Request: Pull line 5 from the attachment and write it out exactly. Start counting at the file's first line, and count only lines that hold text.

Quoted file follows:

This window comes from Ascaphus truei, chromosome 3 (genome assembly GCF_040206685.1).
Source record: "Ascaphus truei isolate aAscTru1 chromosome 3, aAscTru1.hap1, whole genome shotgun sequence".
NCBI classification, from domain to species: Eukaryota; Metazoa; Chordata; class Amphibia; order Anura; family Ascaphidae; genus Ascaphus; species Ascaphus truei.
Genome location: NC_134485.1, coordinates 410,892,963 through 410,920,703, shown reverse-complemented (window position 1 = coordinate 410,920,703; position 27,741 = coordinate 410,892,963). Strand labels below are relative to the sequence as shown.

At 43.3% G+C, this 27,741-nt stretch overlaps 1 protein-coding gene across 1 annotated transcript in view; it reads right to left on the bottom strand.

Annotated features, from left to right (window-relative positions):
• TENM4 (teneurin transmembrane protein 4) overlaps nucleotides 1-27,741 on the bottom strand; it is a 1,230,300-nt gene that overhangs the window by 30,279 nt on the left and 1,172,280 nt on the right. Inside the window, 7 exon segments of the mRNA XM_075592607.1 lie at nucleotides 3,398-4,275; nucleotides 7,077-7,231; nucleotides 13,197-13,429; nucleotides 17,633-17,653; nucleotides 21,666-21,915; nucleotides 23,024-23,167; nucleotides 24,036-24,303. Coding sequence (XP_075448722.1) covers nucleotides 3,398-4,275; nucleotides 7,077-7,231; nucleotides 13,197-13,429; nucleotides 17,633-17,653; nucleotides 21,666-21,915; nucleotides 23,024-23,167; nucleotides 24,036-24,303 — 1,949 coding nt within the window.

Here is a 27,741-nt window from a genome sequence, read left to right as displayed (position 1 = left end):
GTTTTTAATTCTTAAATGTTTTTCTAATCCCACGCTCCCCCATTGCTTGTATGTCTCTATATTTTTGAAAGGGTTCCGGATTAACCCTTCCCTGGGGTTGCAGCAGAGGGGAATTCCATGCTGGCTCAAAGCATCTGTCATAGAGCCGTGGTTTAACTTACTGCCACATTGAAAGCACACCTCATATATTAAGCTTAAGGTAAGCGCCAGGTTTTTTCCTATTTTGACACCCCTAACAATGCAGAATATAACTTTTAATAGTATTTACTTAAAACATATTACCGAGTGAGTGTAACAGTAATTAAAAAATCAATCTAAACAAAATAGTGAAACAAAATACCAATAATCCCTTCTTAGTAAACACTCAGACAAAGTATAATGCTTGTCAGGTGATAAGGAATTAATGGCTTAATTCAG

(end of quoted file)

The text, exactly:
At 43.3% G+C, this 27,741-nt stretch overlaps 1 protein-coding gene across 1 annotated transcript in view; it reads right to left on the bottom strand.